Let’s take a bet on what happens now financial markets have experienced a recovery since the distress experienced by banks and other financial institutions in 2008. Ten years later, what’s going on?
Things are getting back to normal in the vernacular of people participating in the market. Normalisation, to turn a noun into a verb, has begun. People who have been in the market for the last few years have probably succeeded in growing their wealth. Let’s Compare Bets’ tips have done pretty well to.
People with money to plough into financial markets may be scratching their heads wondering what should I do…. advice, bank account, premium bonds (in the United Kingdom), under the mattress, start a business, travel around the world, or, have a craic and wager some of this money personally into financial markets.
Other posts in this series have gone into detail about what’s happened in the past and some predictions about what’s going to happen in the future. In the context of full disclosure, we’re not messiahs at Let’s Compare Bets, in so far as you won’t find any messianic prophecies here and there will be no mention of the apocalypse. What you will find is some ideas about where to place your bets: which have been cobbled together using some voices in the market that have had interesting things to say. Sources have been named at the end of the post in the tradition of scientific publication (but there won’t be individual citations because this a post about betting. Let’s Compare Bets doesn’t want to reinvent the wheel!). After you listen to a various voices in the market you also get a feel for who you trust and who you don’t. Trust is a dynamic and complex concept and changes constantly. After listening to voices in the market a bit of objectivity about who you trust allows you to filter out different people and sources of information. Rather than deciding if the person or organisation was likeable: you know, what sports do they like, are they idiosyncratic, aggressive, or arrogant etc , it’s possible to be objective about the process. In the process of learning a bit about the economy and financial markets, bits and pieces from sources perceived trustworthy have been cobbled together here so that readers can make better bets.
Previous posts in the series can be accessed from links at the end of the post. Among other things we’ve spoken about how to frame your view of investing in the context of world wide trends and how to bet your funds now the current economic expansion is maturing. To illustrate certain points about financial markets and relative returns exchange traded funds or ETFs will be used in this post. Also there will be some candid pithy comments from the Author to spice things up a bit, and the odd anecdote.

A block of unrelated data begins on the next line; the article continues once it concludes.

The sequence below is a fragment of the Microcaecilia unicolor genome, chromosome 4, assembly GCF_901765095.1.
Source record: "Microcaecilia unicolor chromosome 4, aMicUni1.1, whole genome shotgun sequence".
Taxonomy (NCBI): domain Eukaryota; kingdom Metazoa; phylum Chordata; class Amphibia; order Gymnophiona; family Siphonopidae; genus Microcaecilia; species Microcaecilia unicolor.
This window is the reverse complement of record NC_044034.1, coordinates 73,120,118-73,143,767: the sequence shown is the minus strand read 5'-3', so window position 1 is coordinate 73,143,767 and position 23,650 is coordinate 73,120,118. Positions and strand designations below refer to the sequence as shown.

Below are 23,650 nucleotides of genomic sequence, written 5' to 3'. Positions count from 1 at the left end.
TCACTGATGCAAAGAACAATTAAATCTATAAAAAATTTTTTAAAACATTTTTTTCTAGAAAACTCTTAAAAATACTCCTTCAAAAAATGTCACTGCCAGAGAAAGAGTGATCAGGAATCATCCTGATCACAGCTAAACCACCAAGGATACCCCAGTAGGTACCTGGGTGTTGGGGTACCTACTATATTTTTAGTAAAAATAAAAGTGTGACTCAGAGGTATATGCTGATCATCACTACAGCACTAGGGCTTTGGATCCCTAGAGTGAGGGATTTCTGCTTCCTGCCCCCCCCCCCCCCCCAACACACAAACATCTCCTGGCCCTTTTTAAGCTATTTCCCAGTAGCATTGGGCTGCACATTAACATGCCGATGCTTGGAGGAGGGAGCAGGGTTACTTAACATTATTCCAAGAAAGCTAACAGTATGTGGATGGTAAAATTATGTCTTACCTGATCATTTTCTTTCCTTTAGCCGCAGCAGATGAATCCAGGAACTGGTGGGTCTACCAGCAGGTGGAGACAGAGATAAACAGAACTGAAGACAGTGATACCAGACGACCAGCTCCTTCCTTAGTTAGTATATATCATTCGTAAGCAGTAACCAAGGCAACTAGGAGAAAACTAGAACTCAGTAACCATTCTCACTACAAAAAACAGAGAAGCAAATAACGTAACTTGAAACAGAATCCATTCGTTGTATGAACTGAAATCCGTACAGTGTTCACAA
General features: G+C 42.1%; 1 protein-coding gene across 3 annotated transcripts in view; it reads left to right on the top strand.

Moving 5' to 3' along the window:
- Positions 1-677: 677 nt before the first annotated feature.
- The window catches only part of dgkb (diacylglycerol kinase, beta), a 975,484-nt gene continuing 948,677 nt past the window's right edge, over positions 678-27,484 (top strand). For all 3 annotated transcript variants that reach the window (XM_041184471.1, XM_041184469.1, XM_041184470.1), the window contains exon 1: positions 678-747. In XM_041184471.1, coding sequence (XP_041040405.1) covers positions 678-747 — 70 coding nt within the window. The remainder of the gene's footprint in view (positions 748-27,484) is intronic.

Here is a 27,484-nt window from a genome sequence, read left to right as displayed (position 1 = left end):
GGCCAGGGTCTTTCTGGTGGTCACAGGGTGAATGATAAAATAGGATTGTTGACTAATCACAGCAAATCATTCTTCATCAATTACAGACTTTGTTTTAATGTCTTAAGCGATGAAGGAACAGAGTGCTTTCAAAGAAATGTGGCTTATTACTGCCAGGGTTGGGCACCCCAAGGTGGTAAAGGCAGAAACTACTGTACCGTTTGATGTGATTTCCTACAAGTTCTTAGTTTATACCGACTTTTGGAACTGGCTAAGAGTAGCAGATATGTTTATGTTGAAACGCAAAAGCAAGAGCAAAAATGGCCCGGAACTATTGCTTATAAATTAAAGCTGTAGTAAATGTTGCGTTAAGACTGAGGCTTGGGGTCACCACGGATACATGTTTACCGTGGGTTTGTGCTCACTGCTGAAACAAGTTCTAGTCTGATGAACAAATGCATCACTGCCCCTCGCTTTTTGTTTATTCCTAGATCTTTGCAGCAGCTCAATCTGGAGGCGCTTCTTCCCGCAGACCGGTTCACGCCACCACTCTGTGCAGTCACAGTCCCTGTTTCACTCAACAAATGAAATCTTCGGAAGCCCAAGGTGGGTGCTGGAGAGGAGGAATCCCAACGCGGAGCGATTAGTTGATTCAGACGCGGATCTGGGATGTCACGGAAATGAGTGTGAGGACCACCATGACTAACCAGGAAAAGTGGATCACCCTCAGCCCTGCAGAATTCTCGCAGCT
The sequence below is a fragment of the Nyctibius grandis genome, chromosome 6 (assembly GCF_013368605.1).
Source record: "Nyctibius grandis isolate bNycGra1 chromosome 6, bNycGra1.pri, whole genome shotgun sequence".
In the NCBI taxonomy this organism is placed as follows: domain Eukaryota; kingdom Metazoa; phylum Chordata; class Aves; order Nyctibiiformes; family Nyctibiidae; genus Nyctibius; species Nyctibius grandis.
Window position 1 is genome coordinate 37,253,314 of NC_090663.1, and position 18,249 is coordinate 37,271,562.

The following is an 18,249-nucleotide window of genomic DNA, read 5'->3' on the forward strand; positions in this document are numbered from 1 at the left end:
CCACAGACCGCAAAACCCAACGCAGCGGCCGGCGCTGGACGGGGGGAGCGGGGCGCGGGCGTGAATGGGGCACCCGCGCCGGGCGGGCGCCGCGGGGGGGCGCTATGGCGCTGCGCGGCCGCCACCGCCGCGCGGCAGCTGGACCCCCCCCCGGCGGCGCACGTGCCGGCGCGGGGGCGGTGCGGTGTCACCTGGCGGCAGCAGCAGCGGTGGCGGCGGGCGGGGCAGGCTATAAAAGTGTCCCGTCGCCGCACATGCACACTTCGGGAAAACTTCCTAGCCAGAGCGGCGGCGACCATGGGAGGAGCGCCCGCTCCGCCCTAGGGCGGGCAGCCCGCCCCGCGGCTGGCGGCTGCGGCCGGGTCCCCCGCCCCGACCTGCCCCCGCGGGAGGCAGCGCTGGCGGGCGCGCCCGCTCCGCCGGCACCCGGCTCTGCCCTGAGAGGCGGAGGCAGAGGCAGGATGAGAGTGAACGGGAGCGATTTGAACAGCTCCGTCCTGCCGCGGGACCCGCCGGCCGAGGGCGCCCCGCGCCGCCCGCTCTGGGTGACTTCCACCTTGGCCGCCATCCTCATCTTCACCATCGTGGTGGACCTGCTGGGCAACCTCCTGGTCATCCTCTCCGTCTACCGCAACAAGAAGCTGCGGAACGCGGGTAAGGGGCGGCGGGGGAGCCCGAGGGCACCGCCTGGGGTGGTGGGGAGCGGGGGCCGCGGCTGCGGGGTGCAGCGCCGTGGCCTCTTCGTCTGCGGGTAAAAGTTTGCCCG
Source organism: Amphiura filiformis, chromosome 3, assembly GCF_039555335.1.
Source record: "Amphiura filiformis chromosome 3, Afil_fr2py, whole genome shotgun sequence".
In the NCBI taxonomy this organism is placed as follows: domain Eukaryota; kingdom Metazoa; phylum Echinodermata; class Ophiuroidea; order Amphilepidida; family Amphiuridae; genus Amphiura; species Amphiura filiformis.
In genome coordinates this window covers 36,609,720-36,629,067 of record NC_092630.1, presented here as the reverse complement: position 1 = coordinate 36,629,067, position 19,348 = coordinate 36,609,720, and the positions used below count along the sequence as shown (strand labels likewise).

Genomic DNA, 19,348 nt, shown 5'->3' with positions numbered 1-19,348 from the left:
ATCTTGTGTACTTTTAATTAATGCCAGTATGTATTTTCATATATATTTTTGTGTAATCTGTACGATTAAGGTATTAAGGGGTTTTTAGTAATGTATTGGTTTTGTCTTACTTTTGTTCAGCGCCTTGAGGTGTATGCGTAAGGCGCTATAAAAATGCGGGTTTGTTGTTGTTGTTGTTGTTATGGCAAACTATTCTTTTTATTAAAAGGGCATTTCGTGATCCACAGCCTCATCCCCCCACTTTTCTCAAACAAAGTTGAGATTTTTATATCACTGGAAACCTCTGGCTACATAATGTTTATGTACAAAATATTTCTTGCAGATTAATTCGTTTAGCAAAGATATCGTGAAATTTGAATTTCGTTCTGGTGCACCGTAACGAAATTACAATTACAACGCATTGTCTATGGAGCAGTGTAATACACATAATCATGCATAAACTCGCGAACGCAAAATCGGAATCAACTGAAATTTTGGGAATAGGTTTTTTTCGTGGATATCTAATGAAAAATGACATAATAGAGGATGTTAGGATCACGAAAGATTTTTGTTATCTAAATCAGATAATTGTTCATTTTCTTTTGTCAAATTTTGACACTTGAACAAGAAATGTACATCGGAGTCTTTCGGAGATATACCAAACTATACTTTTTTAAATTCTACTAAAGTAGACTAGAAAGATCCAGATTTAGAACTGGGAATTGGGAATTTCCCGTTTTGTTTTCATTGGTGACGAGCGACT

Let’s condense some major trends first, then look at where to place your bets in the context of the current cycle (debt cycle and business cycle). Unfortunately this isn’t a short post. It is difficult to get everything in and it be a short post.
Technology is accelerating and will increase productivity of the economy (it doesn’t necessarily mean jobs losses in aggregate over the long term if productivity can keep up, but it’ll be your kids or kids kids who’ll really benefit). Talking about reinventing the wheel, as an aside point, readers might like to check out how Goodyear is doing just that with their Eagle 360 spherical tire. Technological advancement is said to reach inflection points that allow human endeavour to progress in leaps and bounds. Amazing how the internet has reached so many people and allowed information to reach curious minds. Having visited the Roman Forum recently, knelt at the foot of the Temple of Saturn staring up at the preserved pediment restored for the senate and the people of Rome (wishing I could read Latin) with the low December sun warming my face it struck me like a bolt of lightening from Jupiter’s very hand (or should I say Zeus)……. the Plebs have never had it so good! That’s down to technology and access to information. It’s no wonder the combined market cap of Google and Microsoft is higher than the GDP of Spain.
Debt. We’re past the bottom of the long term debt cycle; in terms of interest rates, the bottom is when central bank interest rates go to zero in some countries and negative in others (and are currently still negative in some countries). Now interest rates are going back up, but, they may bump along the bottom first. Biblical amounts of debt, and when the total aggregate amount of debt gets biblical it leads to change.
Change. Change in politics, structural changes to economies and increased geopolitical activity or realpolitik. Bringing us nicely into the last major trend that’ll be shared with readers for this post….
A rise in the number of inquisitive minds inspiring creativity, and more technological advancement.